Phytotoxicity of soilborne glyphosate residues is influenced by the method of phosphorus fertiliser application

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Rose, TJ, van Zwieten, L, Claassens, A, Scanlan, C & Rose, MT 2017, 'Phytotoxicity of soilborne glyphosate residues is influenced by the method of phosphorus fertiliser application', Plant and Soil.

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Aims: Glyphosate use has increased in recent decades with the adoption of minimum tillage techniques and the emergence of glyphosate-tolerant crop cultivars. There is evidence that glyphosate residues are common in cropping soils at sowing, but any potential impact of these residues on crop growth is not known. This study aimed to determine concentrations of soilborne glyphosate that are phytotoxic to common crop species and investigate any interactions between glyphosate residues and phosphorus (P) fertiliser.
Methods: A pot study examined the impact of soilborne glyphosate residues on the growth of wheat (Triticum aestivum L.) and narrow leaf lupin (Lupinus angustifolius L) seedlings in a sandy soil with a low P buffering capacity in the absence or presence of P fertiliser applied as a liquid to the topsoil. A second pot study investigated whether the phytotoxic effects of soilborne glyphosate residues on lupin growth in the presence of P fertiliser could be mitigated by banding the P fertiliser (as superphosphate) as per standard practice by farmers.
Results: Wheat was more tolerant of glyphosate residues than lupin, with glyphosate levels up to 14.8 mg kg−1 having no effect on wheat shoot growth at 48 days after sowing (DAS), while lupin shoot growth at 48 DAS had an ED10 (i.e. a 10% yield reduction) of glyphosate at 6.4 mg kg−1 in the absence of P fertiliser. When P fertiliser was applied, wheat shoot biomass had an ED10 of 5.8 mg glyphosate kg−1 soil while lupins had an ED10 of 3.4 mg glyphosate kg−1 soil. When P fertiliser (superphosphate) was banded at sowing, lupins grown adjacent to band were unaffected by glyphosate whereas the shoot weights of lupins planted above the band were significantly reduced by 68% in soil containing 1.3 mg kg−1 glyphosate and 81% in soil containing 3.4 mg kg−1 glyphosate.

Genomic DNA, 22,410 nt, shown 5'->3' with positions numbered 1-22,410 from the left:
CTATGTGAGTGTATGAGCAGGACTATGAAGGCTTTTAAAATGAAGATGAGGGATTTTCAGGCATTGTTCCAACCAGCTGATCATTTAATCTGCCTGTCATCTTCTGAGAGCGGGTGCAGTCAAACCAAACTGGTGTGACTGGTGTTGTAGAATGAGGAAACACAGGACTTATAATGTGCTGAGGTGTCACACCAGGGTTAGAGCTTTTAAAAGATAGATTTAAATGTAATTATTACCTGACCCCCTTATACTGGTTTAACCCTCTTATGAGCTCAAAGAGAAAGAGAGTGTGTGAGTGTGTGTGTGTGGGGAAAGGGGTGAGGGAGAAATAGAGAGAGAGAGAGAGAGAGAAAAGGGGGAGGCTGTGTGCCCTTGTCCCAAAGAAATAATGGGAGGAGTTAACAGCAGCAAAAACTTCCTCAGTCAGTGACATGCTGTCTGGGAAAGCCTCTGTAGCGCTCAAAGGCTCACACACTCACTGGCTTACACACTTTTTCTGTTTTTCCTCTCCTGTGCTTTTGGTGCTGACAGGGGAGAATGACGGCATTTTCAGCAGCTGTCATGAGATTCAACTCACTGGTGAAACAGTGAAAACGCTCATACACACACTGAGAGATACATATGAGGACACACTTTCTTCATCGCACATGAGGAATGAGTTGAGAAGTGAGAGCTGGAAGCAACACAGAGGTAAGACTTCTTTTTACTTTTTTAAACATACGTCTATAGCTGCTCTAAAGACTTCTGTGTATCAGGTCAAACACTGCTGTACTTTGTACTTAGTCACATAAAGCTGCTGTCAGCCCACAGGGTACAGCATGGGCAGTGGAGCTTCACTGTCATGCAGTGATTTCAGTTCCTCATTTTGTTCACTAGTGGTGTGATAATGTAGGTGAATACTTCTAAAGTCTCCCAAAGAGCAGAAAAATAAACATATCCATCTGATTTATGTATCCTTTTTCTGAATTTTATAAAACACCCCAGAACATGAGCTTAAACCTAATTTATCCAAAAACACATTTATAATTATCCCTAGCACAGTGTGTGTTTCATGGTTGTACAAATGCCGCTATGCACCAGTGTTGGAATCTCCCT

Conclusions: Where P fertiliser was applied, growth reductions in lupin seedlings were observed at soil glyphosate concentrations that have been observed in farmers’ fields, suggesting that glyphosate residues may be problematic in sandy soils with low P buffering capacities. Banding of P fertiliser exacerbated, ratherthan mitigated, the phytotoxicity of glyphosate residues to lupins where P fertiliser was banded directly beneath the seed.

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